The evolution of Bugatti, according to 300mph Andy Wallace

Rimac is a world leader in high-performance electrification and Porsche knows a thing or two about it too. I’m here ostensibly to drive the Chiron Super Sport and revel in the astonishing numbers (it eats 1000 litres of air a second at maximum revs and throttle), but can we talk electrification too?

One thing that strikes me about this Chiron is that, even though two of its four turbochargers are throttled off at low revs to improve response, the W16 engine still makes nearly 200bhp per litre, so some lag is inevitable. It whooshes and builds in the way that an EV, well, doesn’t.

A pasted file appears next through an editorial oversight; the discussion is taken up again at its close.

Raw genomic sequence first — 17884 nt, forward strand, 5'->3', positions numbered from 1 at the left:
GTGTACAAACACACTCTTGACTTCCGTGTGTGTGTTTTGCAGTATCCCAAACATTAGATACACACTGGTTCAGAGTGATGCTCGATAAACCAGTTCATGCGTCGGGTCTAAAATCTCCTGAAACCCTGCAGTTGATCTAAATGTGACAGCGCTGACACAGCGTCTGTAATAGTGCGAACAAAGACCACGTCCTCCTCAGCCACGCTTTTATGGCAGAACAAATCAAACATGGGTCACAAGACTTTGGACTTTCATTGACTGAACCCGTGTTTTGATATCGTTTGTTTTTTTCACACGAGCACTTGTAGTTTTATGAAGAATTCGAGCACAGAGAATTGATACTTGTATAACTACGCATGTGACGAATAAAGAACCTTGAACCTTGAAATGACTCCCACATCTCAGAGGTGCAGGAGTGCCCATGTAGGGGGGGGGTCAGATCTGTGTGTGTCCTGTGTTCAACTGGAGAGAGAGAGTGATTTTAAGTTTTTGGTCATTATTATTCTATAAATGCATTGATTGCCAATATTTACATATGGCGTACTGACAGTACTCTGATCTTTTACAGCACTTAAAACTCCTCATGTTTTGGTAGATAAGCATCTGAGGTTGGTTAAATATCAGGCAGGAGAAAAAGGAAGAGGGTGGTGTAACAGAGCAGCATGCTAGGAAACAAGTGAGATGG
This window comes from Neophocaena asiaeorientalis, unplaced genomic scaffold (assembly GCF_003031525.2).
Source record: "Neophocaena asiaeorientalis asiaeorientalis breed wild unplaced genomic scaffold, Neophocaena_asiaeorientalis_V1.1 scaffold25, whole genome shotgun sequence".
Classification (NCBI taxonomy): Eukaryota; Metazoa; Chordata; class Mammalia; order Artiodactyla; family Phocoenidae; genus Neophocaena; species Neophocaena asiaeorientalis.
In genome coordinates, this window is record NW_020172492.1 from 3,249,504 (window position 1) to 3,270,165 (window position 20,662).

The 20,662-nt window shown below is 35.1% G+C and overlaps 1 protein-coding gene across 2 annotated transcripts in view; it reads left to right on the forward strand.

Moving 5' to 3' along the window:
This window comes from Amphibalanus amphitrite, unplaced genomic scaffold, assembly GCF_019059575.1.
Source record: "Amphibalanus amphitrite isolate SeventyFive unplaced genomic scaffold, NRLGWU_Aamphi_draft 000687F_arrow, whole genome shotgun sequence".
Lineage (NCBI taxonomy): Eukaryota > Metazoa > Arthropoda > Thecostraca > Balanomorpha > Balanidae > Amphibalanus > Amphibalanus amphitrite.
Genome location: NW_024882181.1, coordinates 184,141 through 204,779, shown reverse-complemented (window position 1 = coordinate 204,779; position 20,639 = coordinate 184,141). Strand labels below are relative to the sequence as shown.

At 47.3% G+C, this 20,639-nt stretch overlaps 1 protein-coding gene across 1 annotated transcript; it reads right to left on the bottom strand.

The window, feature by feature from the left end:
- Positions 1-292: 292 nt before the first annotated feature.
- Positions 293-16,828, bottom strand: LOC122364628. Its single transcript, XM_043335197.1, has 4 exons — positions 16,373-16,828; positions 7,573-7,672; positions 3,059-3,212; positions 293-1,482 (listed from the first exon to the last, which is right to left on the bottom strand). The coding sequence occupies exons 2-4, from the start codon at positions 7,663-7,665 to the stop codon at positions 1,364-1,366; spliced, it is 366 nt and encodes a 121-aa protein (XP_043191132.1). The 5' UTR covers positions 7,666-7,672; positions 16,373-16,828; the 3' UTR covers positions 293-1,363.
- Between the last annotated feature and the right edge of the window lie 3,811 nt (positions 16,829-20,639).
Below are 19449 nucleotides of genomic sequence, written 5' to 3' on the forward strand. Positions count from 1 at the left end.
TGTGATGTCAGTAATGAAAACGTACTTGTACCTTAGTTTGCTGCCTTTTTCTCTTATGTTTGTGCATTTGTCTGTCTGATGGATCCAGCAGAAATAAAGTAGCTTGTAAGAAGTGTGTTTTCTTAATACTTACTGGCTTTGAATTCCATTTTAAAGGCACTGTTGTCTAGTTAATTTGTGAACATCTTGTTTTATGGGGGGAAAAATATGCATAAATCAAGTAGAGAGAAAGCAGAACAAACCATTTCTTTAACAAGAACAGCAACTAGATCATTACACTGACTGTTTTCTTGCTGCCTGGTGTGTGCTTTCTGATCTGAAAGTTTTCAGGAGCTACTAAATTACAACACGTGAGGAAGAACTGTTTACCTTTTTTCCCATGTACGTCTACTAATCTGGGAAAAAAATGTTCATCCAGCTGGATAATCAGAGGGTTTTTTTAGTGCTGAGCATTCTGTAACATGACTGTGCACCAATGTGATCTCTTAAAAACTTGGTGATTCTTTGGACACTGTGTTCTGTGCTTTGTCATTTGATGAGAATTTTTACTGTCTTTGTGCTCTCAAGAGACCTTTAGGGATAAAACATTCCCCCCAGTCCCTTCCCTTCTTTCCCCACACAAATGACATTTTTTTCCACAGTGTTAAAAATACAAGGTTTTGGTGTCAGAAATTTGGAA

“The acceleration [of EVs] is immense, and they can beat all the numbers on the zero-to-whatever,” Wallace points out, but they struggle to reach or maintain a really high top speed.

“In order to reach 300mph in any car, basically you’re wide open over quite some seconds,” he explains. “During that event in a combustion car, you will be putting a lot of energy into the water and oil, but the cooling systems are such that you can stabilise that temperature.

“When you’re drawing energy from the battery [in an EV] and then the inverter is converting that into the power that the motors need, the inverter is getting hot. You can draw the energy out over a certain period of time but then, in order to save itself [from the heat], you get a power reduction. So you don’t have it for long enough to reach 300mph – although I’m sure in the end it will happen.”

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